21 May 2015

May shorts

This evening Judy and I went to the "Town Hall" meeting for U.S. citizens in Russia, held at the ambassador's residence, Spaso House, in Moscow's Arbat neighborhood.

The meeting was held on an off-the-record basis, so I'm not going to report on the substance of the evening. However, it's fair to say that we appreciated meeting the embassy's senior staff and having a chance to ask them questions, and we also enjoyed our glimpses of nearly 300 other U.S. citizens. This town hall is an annual event, but it was our first time in attendance. I hope to be back.

Former ambassador Beyerle's 2010 ball 
commemorating Bulgakov's fantasy.
Part of my interest, I confess, was simply to see this famous house, both its historical exterior and its legendary interior. It became legendary owing to Master and Margarita author Mikhail Bulgakov, who attended Ambassador Bullitt's Spring Festival ball held eighty years ago last month, and who transformed that ball into Satan's ball in his novel.

The house has another connection specific to Elektrostal: it was built for, and was the last residence of, the acknowledged founder of our city, Nikolai Vtorov, Russia's first oligarch of the 20th century. It was Vtorov's industrial enterprises that were the foundation of modern Elektrostal.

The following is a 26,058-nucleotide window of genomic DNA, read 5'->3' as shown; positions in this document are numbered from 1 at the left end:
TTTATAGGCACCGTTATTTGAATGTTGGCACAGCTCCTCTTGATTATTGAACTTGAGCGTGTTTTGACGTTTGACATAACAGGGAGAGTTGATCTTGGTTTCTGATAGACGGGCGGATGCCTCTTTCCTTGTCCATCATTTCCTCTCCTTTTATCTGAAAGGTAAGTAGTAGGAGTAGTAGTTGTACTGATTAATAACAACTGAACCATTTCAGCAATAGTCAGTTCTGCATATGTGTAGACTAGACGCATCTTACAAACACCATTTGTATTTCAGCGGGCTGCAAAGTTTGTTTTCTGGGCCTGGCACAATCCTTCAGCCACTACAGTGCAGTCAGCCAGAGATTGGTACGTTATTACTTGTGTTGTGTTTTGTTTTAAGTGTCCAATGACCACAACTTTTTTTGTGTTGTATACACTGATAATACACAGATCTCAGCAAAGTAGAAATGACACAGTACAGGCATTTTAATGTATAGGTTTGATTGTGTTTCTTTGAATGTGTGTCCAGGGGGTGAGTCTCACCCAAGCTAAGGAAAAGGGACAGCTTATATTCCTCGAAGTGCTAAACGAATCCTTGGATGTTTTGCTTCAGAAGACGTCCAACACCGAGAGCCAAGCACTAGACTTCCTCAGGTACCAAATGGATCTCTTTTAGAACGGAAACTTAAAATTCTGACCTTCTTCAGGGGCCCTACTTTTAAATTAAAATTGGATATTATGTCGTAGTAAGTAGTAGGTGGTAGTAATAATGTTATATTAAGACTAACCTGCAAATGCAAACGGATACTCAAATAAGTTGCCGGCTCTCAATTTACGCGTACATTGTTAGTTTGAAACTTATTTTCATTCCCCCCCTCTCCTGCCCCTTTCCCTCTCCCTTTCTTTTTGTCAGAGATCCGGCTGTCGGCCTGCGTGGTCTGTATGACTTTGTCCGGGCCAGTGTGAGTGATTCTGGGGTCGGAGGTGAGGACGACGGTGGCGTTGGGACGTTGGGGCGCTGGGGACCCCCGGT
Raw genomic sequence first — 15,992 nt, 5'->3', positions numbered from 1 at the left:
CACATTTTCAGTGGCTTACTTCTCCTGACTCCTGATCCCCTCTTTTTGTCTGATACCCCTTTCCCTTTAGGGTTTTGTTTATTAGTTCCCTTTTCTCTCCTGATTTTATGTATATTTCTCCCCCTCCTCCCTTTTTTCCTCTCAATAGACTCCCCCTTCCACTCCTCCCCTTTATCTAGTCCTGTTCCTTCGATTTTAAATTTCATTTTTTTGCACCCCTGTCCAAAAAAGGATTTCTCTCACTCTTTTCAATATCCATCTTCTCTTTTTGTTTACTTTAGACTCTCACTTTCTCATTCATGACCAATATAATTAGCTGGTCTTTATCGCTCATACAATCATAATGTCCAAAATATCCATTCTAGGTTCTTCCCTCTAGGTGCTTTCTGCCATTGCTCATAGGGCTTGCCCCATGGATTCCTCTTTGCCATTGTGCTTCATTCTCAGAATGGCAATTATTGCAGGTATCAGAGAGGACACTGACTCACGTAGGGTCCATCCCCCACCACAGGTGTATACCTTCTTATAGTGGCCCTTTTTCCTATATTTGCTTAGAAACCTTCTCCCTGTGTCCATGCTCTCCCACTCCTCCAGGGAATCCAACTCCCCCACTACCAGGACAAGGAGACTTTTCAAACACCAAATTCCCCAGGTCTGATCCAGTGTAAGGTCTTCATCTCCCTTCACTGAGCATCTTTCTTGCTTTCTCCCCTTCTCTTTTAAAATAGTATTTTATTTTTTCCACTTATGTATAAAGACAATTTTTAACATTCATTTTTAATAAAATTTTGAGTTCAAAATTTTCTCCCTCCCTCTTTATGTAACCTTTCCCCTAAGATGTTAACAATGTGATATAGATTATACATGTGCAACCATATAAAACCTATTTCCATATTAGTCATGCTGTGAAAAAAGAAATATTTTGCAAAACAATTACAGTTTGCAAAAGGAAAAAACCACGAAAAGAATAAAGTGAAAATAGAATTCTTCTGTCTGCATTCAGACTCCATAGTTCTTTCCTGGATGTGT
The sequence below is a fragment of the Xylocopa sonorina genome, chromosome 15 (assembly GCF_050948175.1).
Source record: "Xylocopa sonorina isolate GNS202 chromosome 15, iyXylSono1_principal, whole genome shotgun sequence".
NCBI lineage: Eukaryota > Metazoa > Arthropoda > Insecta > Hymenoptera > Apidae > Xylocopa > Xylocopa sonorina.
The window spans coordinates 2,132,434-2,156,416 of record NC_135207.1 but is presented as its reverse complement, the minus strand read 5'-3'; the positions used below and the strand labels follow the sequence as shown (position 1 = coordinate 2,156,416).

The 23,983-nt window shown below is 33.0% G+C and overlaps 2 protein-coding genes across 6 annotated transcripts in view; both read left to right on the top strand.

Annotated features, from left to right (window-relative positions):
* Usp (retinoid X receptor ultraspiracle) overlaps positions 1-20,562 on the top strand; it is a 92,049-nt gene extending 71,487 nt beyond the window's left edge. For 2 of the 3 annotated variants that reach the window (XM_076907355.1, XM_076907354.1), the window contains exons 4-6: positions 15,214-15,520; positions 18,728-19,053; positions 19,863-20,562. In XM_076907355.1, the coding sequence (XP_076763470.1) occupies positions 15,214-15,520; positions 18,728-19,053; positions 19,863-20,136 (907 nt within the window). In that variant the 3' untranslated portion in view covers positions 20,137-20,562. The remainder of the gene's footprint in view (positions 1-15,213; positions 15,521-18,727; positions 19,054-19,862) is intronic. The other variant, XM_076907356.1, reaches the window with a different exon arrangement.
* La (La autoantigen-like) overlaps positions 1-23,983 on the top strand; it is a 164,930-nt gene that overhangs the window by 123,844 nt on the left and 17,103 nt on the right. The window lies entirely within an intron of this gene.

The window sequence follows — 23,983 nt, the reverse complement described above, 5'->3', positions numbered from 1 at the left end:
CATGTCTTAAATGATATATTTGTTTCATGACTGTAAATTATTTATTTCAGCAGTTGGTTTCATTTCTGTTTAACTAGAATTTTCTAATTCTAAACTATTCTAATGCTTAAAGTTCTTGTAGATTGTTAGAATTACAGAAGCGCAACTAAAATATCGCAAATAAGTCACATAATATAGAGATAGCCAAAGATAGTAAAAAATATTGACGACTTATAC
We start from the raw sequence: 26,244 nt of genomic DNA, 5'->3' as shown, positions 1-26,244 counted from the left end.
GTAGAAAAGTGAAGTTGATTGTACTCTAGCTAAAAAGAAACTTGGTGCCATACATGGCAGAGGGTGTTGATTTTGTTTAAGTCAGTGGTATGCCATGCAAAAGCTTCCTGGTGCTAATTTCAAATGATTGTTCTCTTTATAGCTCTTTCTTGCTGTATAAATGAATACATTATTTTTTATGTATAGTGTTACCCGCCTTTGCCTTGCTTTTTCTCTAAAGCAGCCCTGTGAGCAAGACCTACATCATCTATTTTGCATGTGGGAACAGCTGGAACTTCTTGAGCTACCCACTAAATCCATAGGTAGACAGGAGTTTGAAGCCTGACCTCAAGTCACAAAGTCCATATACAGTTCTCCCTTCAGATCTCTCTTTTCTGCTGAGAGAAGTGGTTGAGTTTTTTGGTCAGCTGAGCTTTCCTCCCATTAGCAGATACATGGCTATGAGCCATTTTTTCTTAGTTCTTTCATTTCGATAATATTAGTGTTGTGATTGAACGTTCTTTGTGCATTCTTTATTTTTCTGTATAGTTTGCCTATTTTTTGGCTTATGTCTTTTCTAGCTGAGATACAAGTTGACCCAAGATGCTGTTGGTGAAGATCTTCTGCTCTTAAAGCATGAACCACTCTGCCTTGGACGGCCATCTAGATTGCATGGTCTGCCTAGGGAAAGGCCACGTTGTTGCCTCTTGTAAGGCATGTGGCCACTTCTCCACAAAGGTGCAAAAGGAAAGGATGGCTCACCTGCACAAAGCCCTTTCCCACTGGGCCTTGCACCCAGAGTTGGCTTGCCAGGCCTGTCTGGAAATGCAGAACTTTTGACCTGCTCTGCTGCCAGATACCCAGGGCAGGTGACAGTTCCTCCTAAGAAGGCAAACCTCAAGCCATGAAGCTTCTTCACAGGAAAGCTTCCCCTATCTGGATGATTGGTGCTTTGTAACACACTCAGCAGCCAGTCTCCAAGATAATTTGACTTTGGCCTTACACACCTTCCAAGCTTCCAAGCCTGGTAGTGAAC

Spaso House is a five-minute walk from one of Moscow's best-known streets, the Arbat. For as long as I can remember it's been a pedestrian-only street, full of buskers, caricaturists, painters, and others seeking to earn a living from the constant stream of visitors. There are two Dunkin Donut outlets at last count, a McDonald's, a Starbucks, and even a new Shake Shack, along with many eateries with local roots. To add another reference to Mikhail Bulgakov, a small hotel named after him is hidden in one of the Arbat's courtyards. It's a great street to buy souvenirs if you like overpaying. But the main reason I like visiting this street is to see the monument to Bulat Okudzhava.